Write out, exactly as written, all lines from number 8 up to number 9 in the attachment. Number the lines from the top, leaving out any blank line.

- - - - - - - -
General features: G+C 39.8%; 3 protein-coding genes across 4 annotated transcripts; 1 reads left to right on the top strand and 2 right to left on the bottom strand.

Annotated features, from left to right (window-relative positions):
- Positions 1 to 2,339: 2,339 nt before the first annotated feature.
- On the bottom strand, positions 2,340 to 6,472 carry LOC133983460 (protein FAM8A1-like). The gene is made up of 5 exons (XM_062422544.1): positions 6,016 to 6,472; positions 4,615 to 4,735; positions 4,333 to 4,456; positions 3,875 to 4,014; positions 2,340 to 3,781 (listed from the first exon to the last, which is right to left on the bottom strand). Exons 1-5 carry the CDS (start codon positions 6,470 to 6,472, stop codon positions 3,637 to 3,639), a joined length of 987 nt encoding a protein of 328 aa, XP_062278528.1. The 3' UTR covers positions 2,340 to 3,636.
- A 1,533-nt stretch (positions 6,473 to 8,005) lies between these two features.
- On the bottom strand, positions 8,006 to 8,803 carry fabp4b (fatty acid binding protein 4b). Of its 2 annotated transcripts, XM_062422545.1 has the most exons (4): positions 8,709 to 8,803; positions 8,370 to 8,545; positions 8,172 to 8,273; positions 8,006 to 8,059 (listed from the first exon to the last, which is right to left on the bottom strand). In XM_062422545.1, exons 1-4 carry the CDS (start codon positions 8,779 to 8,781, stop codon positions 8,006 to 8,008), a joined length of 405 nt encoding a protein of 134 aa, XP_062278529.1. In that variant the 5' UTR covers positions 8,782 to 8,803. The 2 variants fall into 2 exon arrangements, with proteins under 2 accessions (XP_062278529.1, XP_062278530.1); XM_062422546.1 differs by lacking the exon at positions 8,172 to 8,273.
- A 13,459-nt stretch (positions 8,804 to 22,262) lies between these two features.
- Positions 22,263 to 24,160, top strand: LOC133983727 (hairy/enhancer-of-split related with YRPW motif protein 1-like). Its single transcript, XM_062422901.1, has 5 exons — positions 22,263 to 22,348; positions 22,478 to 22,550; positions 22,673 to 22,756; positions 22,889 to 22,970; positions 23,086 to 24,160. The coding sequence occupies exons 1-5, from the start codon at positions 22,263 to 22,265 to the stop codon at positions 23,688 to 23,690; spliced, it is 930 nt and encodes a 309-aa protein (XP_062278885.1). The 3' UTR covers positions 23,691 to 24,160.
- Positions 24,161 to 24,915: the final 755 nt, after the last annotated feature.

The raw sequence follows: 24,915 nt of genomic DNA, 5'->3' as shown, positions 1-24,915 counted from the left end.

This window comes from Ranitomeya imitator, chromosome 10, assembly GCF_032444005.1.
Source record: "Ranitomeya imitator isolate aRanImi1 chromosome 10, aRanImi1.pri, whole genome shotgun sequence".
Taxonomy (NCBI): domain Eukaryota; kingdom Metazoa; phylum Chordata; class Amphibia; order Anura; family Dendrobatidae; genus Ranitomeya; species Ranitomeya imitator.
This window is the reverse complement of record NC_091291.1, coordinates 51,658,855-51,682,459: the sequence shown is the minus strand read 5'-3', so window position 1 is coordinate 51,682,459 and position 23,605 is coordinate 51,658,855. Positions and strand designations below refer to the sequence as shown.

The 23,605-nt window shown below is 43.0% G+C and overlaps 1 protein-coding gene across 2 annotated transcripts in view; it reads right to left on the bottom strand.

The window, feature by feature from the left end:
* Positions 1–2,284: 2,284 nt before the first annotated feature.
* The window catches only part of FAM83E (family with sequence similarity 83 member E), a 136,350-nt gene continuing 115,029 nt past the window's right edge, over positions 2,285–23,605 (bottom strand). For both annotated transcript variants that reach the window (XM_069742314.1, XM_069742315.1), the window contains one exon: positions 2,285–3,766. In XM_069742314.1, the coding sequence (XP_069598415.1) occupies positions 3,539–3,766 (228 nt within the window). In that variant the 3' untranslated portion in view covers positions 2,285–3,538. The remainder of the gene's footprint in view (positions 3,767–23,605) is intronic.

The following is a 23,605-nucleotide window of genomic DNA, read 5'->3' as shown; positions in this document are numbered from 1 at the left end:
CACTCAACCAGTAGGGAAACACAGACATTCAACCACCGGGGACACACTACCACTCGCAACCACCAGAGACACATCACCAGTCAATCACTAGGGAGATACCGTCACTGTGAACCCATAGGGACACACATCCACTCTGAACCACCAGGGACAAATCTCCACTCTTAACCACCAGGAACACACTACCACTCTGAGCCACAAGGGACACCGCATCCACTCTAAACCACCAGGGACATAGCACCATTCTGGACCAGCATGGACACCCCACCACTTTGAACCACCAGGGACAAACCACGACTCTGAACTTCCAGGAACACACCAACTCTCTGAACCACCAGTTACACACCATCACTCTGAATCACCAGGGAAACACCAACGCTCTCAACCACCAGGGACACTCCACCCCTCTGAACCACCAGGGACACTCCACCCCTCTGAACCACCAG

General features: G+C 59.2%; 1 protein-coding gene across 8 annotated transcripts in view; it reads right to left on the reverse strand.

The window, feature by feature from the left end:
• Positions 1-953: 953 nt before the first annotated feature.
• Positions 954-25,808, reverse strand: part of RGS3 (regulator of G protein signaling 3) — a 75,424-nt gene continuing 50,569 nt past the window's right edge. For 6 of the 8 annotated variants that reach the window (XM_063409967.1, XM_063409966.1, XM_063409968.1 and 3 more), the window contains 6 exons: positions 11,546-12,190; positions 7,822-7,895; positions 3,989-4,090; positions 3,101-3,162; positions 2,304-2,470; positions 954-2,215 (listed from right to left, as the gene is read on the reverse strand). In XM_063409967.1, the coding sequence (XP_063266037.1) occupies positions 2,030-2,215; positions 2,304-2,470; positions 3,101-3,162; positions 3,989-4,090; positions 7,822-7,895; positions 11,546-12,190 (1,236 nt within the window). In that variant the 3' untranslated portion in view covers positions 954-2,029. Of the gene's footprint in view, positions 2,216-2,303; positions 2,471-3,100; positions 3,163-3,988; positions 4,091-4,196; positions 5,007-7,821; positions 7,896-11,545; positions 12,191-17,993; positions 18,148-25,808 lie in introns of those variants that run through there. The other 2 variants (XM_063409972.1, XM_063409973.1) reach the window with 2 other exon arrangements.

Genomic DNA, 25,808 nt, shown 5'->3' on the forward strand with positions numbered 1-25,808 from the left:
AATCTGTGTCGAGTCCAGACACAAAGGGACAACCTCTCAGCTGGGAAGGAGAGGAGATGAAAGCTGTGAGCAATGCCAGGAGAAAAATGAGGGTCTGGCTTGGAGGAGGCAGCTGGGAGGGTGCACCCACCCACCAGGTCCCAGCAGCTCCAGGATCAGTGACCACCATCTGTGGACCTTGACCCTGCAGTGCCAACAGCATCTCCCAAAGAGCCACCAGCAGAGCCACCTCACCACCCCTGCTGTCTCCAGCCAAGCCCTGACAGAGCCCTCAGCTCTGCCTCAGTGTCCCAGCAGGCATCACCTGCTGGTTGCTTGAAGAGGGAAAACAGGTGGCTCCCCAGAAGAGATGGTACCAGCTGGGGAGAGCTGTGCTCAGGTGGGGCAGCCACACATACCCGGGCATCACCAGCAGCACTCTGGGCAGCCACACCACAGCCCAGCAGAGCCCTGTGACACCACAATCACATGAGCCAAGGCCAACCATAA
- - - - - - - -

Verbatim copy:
- Positions 22,263 to 24,160, top strand: LOC133983727 (hairy/enhancer-of-split related with YRPW motif protein 1-like). Its single transcript, XM_062422901.1, has 5 exons — positions 22,263 to 22,348; positions 22,478 to 22,550; positions 22,673 to 22,756; positions 22,889 to 22,970; positions 23,086 to 24,160. The coding sequence occupies exons 1-5, from the start codon at positions 22,263 to 22,265 to the stop codon at positions 23,688 to 23,690; spliced, it is 930 nt and encodes a 309-aa protein (XP_062278885.1). The 3' UTR covers positions 23,691 to 24,160.
- Positions 24,161 to 24,915: the final 755 nt, after the last annotated feature.